27

Let's say I have an array in C++:

double* velocity = new double[100];

Using the GDB command line, I can view this array with the command:

> print *velocity @ 100

and it will print a nicely-formatted list of all the double values inside the array.

However, when using the Xcode debugger, the most it will do is treat this as a pointer to a single double value, and display velocity[0] in the variable list.

This makes it a real PITA to debug programs that contain large dynamically allocated array. There has got to be some way to tell Xcode "This is a pointer to an array of length 100", and have it display the thing as such. Anyone know what it is?

5
  • You mean in the debug console when you break right? XCode 4.3 seems to support it. Thanks for the tip off!
    – Hari Honor
    Feb 13, 2012 at 14:20
  • even if I type "print *velocity @ 100" or "print *velocity @ 100;" or "p *velocity @ 100;" in the debugger console, it won't print and give this error: error: warningL expression result unused error: expected ';' after expression error: 1 errors parsing expression Any hint? Thanks! Mar 24, 2013 at 2:44
  • 3
    @Zennichimaro XCode uses lldb, not gdb. The equivalent would be p *(double( * )[100])velocity. From this answer: stackoverflow.com/questions/7062173/…
    – tronda
    Feb 13, 2015 at 9:38
  • 2
    With this original question being 7 years old, I would've figured that this issue would've been one that would've been solved now, but I can't seem to find a definitive answer. I'm using the latest version of Xcode (7.3.1) and I'm unable to see all the contents of an array that is using a pointer to point at it. Any better workarounds in 2016? Aug 7, 2016 at 10:43
  • 1
    @joe_04_04 it's supported now, see my answer
    – jupp0r
    Jun 28, 2019 at 0:16

4 Answers 4

37

I think that my answer will be a good addition for the old one.

New versions of Xcode use lldb debugger as default tool instead of gdb.

According this page:

With the release of Xcode 5, the LLDB debugger becomes the foundation for the debugging experience on OS X.

So for Xcode since version 5 and up I use this lldb command:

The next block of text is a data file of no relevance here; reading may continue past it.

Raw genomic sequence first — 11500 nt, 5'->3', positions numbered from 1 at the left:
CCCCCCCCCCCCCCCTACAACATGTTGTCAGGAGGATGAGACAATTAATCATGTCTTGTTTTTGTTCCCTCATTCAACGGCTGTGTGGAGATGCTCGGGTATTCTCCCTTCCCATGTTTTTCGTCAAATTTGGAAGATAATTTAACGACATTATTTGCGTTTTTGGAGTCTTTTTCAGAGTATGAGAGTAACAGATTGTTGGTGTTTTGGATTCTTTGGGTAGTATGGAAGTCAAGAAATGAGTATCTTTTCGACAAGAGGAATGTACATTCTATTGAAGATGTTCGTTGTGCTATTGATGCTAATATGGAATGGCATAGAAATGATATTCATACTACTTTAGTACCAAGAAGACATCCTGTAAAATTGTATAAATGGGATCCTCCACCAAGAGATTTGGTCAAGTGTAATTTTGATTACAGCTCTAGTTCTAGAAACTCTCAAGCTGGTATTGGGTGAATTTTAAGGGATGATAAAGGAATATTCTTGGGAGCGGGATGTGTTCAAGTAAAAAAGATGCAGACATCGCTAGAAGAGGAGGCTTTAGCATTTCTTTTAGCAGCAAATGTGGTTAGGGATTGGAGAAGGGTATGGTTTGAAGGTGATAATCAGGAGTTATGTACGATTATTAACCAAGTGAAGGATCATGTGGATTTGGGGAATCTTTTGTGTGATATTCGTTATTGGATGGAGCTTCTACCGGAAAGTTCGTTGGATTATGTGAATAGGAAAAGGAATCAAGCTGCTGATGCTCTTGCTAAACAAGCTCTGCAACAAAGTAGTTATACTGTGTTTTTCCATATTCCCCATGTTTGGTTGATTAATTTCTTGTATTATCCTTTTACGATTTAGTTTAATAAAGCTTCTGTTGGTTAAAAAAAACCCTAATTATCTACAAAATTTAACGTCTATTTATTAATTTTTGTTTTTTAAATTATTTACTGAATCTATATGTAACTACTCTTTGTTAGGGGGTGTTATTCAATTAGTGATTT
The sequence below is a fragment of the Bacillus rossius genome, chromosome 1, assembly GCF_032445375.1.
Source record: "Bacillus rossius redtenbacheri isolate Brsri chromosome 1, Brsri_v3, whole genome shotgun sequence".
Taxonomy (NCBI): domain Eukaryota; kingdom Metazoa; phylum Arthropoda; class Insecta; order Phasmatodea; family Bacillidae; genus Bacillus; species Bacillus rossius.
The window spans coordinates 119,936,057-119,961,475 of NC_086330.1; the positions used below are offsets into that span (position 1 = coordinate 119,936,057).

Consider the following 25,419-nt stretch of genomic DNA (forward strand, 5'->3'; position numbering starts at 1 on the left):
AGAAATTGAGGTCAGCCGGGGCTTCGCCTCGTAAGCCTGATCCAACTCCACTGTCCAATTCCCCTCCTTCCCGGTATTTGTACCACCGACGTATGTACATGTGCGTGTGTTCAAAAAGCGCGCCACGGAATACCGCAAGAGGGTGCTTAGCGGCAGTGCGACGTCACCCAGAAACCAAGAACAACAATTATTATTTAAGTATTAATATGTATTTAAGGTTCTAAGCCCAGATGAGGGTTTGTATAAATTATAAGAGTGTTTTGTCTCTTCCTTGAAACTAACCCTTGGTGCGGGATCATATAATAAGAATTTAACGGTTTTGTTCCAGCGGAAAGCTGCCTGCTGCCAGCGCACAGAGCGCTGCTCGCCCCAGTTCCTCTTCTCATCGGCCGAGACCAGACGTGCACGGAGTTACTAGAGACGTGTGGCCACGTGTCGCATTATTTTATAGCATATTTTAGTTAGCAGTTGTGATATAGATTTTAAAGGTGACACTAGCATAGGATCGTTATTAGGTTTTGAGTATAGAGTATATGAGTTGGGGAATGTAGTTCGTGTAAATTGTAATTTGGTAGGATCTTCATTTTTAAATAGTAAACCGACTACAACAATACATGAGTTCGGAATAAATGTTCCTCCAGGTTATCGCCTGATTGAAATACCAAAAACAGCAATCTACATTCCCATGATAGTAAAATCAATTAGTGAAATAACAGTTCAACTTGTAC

memory read -t int -c8 `array_name`

where:
8 - the number of elements in array
array_name - the name of array
int - the type of array

The result of execution of this command will be something like this:

(lldb) memory read -t int -c8 array
(int) 0x7fff5fbff870 = 7
(int) 0x7fff5fbff874 = 6
(int) 0x7fff5fbff878 = 9
(int) 0x7fff5fbff87c = 10
(int) 0x7fff5fbff880 = 1
(int) 0x7fff5fbff884 = 8
(int) 0x7fff5fbff888 = 4
(int) 0x7fff5fbff88c = 3

1
  • If the name of your array happens to be all hex values, such as ABC, xcode will attempt to read values starting from address 0xABC. You can work around this by supplying '0 + ABC' instead (including quotes)
    – panofsteel
    Sep 21, 2017 at 0:07
18

As of Xcode 10, you can right-click velocity, choose "View value as..." and then "Custom Type". Then cast it to (double(&)[100]) *velocity and display the array in the GUI.

3
  • 3
    This works! I think since Xcode 10, this should be marked as the answer.
    – Mattijs
    Oct 8, 2019 at 10:05
  • Well, C++ has always been the unwanted child in XCode.
    – jupp0r
    Dec 10, 2020 at 0:40
  • 1
    The syntax is very picky. (double(&)[100]) *velocity) works, but (double&[100]) *velocity doesn't
    – tfinniga
    Oct 4, 2022 at 23:36
13

You can use gdb syntax as expressions:

  1. Use Run/Show/Expressions... menu to show the expressions window
  2. Enter '*velocity @ 100' at the bottom of the window (Expression:)
0
-3

No unfortunately the GUI is limited and you will need to blend in a good mix of GDB magic to get things done.

1

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